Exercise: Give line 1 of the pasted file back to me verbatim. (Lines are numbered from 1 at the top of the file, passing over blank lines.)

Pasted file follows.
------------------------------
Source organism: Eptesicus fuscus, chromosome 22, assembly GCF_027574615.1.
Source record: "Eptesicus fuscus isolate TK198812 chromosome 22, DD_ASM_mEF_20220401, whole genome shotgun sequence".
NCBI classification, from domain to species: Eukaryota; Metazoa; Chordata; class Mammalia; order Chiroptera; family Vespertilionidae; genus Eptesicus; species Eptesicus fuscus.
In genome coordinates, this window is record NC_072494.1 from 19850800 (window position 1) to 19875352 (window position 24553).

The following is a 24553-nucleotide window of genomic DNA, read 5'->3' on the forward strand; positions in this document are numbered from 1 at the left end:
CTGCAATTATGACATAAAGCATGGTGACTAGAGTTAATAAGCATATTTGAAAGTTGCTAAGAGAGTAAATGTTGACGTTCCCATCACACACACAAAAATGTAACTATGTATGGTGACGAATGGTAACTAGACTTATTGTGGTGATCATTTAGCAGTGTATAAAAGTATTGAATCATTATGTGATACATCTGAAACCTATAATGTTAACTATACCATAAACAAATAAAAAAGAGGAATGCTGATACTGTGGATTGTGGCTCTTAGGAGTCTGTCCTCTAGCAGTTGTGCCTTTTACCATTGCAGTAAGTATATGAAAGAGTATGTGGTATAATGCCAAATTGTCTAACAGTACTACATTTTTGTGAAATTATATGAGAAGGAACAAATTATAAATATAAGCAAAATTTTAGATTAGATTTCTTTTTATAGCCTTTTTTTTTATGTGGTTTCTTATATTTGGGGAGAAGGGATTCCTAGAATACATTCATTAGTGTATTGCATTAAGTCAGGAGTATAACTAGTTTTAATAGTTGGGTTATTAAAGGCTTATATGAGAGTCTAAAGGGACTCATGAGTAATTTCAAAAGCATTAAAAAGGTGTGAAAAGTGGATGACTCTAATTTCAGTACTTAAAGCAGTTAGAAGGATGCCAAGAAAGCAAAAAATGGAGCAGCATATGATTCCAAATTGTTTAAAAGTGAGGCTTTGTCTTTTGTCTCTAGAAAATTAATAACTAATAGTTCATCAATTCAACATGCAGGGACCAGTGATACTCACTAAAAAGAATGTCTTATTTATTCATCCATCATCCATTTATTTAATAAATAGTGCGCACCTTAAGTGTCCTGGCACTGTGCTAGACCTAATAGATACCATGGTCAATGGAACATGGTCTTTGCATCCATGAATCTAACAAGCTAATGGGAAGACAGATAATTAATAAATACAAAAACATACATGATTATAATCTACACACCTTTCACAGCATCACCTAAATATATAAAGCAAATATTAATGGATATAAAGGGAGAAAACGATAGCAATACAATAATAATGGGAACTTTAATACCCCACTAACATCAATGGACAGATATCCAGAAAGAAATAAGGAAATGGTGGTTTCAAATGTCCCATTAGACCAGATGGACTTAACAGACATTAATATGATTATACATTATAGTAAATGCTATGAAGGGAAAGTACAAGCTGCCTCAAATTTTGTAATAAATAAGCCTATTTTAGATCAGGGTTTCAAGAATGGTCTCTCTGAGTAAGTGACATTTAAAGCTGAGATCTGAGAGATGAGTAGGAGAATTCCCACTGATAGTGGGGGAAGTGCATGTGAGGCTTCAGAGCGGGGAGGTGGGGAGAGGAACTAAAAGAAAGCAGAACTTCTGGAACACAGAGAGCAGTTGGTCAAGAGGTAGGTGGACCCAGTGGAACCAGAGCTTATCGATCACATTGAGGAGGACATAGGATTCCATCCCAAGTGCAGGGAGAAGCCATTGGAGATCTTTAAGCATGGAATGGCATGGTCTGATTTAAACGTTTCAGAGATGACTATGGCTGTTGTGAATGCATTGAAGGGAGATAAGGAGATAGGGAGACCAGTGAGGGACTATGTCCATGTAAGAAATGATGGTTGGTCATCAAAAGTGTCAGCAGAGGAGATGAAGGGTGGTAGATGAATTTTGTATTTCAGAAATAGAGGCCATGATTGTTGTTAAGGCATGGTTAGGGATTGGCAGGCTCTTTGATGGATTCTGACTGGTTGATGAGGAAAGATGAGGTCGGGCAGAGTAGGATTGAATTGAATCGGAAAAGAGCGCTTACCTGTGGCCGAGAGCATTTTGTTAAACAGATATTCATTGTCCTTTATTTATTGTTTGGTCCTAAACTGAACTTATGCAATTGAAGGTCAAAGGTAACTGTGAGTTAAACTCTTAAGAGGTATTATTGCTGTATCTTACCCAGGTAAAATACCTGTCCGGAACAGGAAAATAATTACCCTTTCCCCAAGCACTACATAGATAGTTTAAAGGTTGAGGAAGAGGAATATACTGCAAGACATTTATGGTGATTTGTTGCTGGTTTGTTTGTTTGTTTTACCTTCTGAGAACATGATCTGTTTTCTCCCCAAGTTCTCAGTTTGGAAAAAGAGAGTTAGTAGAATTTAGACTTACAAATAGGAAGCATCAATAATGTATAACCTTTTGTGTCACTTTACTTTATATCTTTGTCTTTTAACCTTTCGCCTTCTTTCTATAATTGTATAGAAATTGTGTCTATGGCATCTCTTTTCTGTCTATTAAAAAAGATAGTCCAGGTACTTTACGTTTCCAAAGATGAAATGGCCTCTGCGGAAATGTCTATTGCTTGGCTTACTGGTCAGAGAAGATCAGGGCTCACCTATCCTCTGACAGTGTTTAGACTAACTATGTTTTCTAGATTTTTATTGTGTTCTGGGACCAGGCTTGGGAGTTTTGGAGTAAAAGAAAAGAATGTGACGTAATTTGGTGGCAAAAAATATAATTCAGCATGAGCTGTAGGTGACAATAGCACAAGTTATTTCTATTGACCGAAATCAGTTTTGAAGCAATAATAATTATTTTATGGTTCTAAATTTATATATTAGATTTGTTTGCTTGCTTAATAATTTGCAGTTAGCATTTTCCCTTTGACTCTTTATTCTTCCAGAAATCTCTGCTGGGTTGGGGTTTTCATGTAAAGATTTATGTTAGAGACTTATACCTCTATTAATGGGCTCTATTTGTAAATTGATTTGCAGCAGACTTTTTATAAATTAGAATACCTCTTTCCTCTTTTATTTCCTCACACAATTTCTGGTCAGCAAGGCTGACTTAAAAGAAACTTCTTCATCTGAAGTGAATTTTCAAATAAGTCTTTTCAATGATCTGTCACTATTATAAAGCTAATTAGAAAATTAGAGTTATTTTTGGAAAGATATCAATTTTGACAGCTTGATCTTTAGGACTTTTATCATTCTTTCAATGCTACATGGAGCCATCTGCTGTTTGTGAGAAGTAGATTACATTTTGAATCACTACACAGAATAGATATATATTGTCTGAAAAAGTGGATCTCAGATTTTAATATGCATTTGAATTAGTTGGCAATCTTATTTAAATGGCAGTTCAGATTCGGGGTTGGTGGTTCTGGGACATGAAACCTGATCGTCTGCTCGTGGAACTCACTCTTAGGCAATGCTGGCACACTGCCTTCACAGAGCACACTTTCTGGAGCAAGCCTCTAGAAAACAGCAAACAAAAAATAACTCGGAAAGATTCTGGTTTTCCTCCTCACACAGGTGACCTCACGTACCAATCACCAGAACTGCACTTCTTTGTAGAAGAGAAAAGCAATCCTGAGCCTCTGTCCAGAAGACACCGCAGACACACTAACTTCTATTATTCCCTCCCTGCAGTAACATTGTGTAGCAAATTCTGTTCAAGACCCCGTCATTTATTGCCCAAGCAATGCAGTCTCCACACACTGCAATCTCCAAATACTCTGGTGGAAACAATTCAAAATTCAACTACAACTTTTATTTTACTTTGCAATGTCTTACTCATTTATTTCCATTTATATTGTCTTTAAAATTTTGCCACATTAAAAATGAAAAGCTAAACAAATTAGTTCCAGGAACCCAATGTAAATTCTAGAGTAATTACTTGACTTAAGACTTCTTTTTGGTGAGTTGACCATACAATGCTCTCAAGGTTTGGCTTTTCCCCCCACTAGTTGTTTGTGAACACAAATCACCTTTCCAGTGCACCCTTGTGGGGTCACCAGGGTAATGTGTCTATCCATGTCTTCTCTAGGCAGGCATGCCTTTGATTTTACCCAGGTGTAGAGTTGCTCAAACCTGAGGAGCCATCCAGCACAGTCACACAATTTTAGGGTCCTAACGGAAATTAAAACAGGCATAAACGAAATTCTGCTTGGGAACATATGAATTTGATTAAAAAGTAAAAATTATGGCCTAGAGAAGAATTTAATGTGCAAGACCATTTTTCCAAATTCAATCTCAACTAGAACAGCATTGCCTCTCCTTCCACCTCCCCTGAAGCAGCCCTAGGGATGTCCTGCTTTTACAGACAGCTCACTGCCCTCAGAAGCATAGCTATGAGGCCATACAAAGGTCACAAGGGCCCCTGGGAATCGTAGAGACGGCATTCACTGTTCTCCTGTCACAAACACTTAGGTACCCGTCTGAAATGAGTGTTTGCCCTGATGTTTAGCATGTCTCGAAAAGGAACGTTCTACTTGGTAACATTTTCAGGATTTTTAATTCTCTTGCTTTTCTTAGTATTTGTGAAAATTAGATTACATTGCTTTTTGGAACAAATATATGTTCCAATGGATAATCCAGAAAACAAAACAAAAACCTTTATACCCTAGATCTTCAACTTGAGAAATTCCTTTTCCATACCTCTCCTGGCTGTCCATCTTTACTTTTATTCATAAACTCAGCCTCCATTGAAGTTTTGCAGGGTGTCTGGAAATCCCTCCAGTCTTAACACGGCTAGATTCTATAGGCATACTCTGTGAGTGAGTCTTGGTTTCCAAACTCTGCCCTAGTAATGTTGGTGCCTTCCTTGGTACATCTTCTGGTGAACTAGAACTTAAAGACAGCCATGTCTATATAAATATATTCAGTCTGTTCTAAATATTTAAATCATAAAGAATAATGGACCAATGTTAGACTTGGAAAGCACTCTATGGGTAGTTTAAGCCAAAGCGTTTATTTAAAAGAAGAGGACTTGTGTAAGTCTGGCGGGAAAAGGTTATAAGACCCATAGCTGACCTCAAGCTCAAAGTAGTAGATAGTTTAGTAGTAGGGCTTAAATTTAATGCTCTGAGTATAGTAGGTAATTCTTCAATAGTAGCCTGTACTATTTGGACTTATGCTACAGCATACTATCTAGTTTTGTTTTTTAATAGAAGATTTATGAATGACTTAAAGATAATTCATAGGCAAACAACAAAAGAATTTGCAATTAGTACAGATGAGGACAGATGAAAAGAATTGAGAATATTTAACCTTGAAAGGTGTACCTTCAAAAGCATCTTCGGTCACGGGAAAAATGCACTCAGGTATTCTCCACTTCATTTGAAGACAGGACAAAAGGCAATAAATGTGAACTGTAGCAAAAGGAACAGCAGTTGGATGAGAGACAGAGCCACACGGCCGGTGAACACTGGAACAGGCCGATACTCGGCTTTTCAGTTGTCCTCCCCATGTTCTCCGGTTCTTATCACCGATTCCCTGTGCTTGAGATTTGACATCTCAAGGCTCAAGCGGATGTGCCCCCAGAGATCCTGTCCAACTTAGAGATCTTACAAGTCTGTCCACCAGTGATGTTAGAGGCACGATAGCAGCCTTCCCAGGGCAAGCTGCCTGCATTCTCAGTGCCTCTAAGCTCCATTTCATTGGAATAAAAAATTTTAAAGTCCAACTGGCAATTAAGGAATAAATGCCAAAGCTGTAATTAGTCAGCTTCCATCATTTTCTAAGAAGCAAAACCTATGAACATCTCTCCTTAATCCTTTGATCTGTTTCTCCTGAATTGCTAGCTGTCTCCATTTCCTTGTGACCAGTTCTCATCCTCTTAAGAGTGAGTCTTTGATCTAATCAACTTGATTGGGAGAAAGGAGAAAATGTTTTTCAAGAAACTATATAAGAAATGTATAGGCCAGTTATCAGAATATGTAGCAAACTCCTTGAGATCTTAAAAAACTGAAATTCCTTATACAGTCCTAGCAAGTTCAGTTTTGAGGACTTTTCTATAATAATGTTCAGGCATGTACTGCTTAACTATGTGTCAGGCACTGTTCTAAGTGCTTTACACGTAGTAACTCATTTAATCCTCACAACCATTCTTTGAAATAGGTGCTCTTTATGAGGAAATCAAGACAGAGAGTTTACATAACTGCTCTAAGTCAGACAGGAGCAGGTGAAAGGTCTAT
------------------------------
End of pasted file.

Source organism: Eptesicus fuscus, chromosome 22, assembly GCF_027574615.1.